Tuesday, September 20, 2011

Tai Chi & Dance: Harmony in Motion Part I: The Constant Flux That Changes Martial Arts by: James U. Sy Jr.

Peter Yap Sifu in a Tai Chi posture at Tai chi Circle of Bacolod headquarters (James U. Sy Jr./CMAS Photo).

Martial arts had always been an important part of Asian life and culture since the ancient times. Fighting skills were a necessity to survive against conquest and pillage by neighboring kingdoms and in later times, European colonialists. The martial arts were used to strengthen the clan, tribe, kingdom, or empire regardless of in what part of Asia it was located. Various warrior classes, such as the errant knights of China, the Samurai of Japan, the Hwarang of Korea, the Ksathriya of India, and the Bagani of the Manobos in the Philippines among others, were developed.

However, no martial art, no matter how evolved it is, can withstand the power behind gunpowder. The incursion of western powers, such as the Spaniards, Portuguese, British, Dutch, and Americans, into Asian commerce and political affairs cost Asians countless lives in defense of their lands. Over time the martial arts declined in popularity as its most skilled exponents perished in these wars for freedom, the imperialists banned the arts, firearms took center stage in the battlefields, and industrialization and modernization shaped a new society.

Among the martial arts systems caught in these changing times was Tai Chi Chuan “Grand Ultimate Fist (Mandarin).” There are legendary accounts of the art’s roots but what is historically verifiable is that it was first recorded in the Chen Village in China. It was here that Yang Lu-Chan learned Chen Style and later evolved it into Yang Style. Yang made modifications to the art he learned. The old Chen style had lower stances due to the fact that warriors wore armor in earlier times. But in Yang’s time, this was no longer the case so he raised the stances and made other pertinent revisions.

Fast forward to the 21st Century, a time which is no longer plagued by anarchy and chaos, at least in a general sense. Tai Chi Chuan is now practiced by millions for the purpose of health and longevity. While there are still a few who teach the martial applications of the art, the health aspects of Tai Chi took center stage to combat the more pressing concerns of stress and illness in the more fast paced modern life. Various studies, many of which were conducted in modern day China, had confirmed the health benefits of Tai Chi.

In Bacolod, the oldest group practicing the art is the Tai Chi Circle of Bacolod (TCCB), which was founded way back in July 17, 2000. While there were ethnic Chinese residing in Negros who practiced Tai Chi in the earlier days, they did not teach and kept the art to themselves and their families. There were early teachers but there’s no cohesive group to talk of. TCCB was nowhere in public view until this writer first wrote about the group around the middle of the first decades of the 2000’s. Their patriarch, Peter John Lloren Yap Sifu, at first refused an interview because they were not a commercial group. The group shared Tai Chi for those interested for free; that was the main reason why this writer endeavored to introduce them to the greater public.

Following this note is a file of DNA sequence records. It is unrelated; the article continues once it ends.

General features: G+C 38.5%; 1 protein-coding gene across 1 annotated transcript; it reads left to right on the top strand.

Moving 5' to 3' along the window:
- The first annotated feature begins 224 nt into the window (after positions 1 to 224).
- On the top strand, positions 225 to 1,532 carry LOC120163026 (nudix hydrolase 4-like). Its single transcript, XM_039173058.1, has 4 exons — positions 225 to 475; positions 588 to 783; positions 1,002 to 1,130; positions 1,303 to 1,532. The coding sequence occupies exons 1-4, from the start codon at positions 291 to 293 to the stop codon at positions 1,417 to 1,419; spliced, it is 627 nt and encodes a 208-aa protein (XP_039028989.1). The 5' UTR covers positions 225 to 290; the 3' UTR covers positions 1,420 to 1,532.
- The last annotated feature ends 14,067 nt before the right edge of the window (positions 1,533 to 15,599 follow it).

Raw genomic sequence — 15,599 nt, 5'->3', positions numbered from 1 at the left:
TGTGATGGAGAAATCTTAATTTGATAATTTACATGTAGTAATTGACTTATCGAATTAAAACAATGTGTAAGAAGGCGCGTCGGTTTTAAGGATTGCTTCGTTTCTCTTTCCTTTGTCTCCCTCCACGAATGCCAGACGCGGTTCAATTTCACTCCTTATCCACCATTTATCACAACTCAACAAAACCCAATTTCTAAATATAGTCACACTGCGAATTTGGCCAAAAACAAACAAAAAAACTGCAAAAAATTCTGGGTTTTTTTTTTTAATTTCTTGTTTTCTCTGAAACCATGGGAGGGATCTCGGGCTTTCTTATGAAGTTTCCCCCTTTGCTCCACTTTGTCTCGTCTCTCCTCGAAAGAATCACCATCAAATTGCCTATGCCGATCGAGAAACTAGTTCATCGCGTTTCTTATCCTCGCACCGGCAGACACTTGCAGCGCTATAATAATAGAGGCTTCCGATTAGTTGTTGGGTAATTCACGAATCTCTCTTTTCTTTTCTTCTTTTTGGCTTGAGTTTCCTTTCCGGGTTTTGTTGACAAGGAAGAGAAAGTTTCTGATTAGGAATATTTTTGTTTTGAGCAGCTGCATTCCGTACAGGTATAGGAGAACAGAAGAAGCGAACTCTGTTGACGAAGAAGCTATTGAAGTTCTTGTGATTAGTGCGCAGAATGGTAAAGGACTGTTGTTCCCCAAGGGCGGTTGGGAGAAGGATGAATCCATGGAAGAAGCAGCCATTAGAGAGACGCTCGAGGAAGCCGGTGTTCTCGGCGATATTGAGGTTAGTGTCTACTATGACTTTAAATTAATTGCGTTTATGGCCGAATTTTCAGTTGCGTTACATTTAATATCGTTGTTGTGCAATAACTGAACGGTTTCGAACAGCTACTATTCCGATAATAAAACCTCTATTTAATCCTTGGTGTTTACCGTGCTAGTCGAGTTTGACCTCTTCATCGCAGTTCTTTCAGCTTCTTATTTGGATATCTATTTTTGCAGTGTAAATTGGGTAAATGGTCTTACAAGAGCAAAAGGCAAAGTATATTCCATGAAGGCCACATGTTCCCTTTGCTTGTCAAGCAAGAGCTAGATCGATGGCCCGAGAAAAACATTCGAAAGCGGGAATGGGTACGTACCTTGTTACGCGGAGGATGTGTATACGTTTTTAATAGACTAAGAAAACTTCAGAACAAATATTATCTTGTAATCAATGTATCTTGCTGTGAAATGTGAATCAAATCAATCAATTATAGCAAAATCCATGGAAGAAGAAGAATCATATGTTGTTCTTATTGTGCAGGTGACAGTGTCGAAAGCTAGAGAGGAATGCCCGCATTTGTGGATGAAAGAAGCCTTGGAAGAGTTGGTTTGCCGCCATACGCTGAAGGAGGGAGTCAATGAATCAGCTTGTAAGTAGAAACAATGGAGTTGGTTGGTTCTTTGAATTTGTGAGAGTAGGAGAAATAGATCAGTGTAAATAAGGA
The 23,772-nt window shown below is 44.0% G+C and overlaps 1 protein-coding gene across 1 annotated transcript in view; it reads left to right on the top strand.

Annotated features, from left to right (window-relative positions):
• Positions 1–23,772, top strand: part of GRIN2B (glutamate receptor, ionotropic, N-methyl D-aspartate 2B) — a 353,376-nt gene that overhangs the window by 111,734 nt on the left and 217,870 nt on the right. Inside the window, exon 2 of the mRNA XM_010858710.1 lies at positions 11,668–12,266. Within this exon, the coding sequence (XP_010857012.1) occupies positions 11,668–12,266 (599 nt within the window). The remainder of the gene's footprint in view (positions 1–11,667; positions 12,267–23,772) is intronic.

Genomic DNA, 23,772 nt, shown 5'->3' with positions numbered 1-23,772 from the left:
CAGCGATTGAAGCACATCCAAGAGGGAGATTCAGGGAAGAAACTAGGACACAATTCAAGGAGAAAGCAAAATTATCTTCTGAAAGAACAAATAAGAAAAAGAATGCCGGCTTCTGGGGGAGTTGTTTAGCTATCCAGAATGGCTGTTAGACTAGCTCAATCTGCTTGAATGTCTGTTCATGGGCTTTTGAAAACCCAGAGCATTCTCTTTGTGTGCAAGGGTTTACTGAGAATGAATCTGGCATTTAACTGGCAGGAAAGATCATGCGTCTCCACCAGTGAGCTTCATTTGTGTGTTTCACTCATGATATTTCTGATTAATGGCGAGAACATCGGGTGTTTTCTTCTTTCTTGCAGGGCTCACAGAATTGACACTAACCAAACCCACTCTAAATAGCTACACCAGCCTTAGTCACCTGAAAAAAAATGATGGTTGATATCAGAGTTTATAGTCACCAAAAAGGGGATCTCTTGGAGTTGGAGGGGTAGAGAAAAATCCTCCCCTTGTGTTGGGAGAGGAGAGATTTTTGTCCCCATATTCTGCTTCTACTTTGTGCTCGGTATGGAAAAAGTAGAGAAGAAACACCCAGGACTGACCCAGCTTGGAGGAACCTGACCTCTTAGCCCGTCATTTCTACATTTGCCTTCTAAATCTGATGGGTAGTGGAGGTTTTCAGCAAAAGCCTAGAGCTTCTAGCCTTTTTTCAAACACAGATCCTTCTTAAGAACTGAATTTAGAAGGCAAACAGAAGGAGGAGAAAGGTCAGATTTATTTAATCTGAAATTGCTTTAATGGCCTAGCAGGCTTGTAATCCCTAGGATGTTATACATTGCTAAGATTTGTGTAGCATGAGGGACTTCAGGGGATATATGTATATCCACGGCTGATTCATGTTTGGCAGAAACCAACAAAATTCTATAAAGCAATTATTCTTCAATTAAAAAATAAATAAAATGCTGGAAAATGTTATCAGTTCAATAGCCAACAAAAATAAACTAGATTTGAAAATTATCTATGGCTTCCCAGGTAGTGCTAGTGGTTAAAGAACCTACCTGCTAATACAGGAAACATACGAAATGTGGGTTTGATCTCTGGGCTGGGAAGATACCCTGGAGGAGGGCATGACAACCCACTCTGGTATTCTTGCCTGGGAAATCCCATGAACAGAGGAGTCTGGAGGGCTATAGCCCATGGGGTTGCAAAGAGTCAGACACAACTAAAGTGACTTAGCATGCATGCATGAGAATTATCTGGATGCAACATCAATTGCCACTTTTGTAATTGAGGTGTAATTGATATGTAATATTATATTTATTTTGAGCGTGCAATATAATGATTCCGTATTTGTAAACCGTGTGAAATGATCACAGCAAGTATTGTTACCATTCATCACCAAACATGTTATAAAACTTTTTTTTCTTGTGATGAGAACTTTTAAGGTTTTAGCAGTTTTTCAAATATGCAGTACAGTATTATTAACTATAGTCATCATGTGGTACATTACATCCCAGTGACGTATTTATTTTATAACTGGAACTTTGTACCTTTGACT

Yap Sifu’s journey to Tai Chi started late in life. All he wanted was a cure for the aches he amassed from years of hard labor during his younger days. Tai Chi helped him cope with this problem. Through TCCB Yap Sifu wanted to share this gift from the Chinese civilization and help its members live more comfortable and productive lives inspite of existing medical conditions. Yap Sifu knows the martial applications of Tai Chi but he believes maintenance of one’s health and well being is the priority of training, at least for his group, because most members are civilians who wouldn’t be faced with conflict most of their lives.

Tai Chi Chuan, as taught by Yap Sifu, is dedicated to the focused study of the teachings of the late Grandmaster Chen Man-Ching. Yap Sifu teaches in a scientific manner rather in cryptic and mystical jargon. For instance, he emphasizes proper musculo-skeletal alignment during movements, which is very essential in maintaining the integrity of the joints and avoid tears to the muscles, ligaments, and tendons. Breathing is natural and not forced or artificial. Speaking in such understandable terms enables practitioners to easily comprehend the essence of what they are taught and thereby progress significantly in the art in a less period of time.

In several conversations with Yap Sifu, this writer discovered that he has tapped another application of Tai Chi Chuan, something unheard of, at least here in Bacolod, and something that some have criticized to be out of bounds. This is the application of Tai Chi principles and movements to dance. This we will discuss more in the second part of this article.